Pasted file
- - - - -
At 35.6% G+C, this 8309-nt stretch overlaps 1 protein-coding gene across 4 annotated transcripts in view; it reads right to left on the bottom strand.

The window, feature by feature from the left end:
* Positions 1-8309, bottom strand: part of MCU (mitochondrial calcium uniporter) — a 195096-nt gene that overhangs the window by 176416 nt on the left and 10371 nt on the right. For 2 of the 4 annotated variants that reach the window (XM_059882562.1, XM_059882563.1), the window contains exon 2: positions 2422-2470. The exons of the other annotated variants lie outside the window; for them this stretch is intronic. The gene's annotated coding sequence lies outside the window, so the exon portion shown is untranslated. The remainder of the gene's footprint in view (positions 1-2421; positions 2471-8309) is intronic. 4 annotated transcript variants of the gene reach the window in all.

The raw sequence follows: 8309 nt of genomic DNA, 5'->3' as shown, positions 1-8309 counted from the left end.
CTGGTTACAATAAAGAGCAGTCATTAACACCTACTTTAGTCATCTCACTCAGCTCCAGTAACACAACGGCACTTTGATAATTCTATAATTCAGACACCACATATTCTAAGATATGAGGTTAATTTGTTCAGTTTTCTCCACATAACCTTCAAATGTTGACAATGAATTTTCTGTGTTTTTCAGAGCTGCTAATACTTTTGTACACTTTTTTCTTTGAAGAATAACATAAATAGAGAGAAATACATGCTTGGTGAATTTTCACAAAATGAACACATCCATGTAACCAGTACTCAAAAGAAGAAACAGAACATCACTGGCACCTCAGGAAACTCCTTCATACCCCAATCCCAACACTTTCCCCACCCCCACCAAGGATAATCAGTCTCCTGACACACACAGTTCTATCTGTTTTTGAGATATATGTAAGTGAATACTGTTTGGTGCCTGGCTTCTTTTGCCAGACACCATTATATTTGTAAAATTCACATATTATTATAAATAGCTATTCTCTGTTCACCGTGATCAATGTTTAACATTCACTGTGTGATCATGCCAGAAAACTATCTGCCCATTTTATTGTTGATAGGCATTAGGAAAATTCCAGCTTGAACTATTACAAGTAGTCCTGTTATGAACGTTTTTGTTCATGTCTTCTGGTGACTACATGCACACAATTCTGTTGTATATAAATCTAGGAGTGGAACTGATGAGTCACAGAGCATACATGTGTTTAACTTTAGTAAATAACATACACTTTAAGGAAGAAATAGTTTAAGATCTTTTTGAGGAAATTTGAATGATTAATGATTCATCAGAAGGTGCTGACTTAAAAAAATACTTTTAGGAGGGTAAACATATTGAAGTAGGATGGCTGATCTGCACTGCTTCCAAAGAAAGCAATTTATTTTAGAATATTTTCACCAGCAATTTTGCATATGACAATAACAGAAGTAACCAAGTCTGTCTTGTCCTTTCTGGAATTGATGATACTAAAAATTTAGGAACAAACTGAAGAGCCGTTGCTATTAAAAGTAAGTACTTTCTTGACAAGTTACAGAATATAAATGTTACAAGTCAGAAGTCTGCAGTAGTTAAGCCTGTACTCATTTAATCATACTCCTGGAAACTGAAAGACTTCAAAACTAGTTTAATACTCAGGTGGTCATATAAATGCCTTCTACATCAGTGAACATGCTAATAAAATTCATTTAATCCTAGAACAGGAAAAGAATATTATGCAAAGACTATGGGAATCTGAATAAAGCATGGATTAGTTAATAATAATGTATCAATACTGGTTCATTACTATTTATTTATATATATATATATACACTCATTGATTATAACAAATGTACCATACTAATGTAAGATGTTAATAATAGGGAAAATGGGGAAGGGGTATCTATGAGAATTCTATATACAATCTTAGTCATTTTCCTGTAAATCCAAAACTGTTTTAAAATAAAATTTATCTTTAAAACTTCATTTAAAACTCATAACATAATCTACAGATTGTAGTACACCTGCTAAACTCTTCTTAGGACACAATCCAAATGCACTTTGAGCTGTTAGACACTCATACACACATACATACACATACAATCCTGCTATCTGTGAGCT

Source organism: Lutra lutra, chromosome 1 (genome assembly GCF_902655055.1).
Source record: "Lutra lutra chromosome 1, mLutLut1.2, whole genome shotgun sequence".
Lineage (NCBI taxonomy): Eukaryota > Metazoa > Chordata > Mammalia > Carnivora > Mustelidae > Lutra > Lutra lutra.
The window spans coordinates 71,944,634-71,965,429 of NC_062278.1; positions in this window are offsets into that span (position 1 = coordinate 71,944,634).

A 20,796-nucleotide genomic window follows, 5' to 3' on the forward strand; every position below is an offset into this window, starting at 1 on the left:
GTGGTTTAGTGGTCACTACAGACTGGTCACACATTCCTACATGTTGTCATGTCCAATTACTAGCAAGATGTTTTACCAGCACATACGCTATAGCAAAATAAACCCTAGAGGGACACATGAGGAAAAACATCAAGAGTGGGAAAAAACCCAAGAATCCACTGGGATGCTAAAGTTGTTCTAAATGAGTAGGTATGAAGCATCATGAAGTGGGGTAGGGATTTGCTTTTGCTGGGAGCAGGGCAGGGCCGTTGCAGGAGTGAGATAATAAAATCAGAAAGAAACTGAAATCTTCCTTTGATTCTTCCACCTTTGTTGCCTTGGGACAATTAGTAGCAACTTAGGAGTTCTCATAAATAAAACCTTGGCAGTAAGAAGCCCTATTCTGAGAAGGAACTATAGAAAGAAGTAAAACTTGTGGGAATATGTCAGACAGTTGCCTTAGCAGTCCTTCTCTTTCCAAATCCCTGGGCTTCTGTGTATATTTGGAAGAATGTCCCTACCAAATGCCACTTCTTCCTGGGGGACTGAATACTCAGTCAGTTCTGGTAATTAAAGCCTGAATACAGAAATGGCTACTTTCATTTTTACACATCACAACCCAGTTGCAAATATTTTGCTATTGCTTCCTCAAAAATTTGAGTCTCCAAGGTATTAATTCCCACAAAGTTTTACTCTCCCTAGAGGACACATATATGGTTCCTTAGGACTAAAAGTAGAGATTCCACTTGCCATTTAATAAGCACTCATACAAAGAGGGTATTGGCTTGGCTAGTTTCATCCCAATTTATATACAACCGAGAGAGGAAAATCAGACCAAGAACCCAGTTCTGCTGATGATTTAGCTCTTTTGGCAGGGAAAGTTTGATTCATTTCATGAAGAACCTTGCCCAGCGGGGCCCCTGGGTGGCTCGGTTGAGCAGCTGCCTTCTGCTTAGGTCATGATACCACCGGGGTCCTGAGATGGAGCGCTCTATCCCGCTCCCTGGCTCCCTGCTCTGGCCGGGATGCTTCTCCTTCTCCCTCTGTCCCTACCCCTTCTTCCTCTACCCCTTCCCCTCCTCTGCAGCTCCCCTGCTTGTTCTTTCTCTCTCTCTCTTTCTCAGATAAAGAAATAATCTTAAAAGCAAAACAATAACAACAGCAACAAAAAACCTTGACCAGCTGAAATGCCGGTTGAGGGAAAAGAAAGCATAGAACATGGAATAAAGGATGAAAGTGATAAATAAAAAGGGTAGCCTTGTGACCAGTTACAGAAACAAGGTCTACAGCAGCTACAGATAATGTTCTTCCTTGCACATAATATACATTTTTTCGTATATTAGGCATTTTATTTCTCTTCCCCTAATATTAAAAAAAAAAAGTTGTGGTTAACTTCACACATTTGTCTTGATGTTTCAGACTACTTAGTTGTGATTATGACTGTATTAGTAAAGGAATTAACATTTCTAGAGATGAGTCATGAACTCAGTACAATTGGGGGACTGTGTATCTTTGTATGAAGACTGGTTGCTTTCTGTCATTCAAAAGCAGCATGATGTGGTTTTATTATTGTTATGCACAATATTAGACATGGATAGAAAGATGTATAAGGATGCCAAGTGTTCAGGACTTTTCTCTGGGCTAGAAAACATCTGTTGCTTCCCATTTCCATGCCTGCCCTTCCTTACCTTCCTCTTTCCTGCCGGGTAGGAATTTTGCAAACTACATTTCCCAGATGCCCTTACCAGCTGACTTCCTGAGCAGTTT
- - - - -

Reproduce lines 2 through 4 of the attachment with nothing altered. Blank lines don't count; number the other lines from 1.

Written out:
The window, feature by feature from the left end:
* Positions 1-8309, bottom strand: part of MCU (mitochondrial calcium uniporter) — a 195096-nt gene that overhangs the window by 176416 nt on the left and 10371 nt on the right. For 2 of the 4 annotated variants that reach the window (XM_059882562.1, XM_059882563.1), the window contains exon 2: positions 2422-2470. The exons of the other annotated variants lie outside the window; for them this stretch is intronic. The gene's annotated coding sequence lies outside the window, so the exon portion shown is untranslated. The remainder of the gene's footprint in view (positions 1-2421; positions 2471-8309) is intronic. 4 annotated transcript variants of the gene reach the window in all.

The raw sequence follows: 8309 nt of genomic DNA, 5'->3' as shown, positions 1-8309 counted from the left end.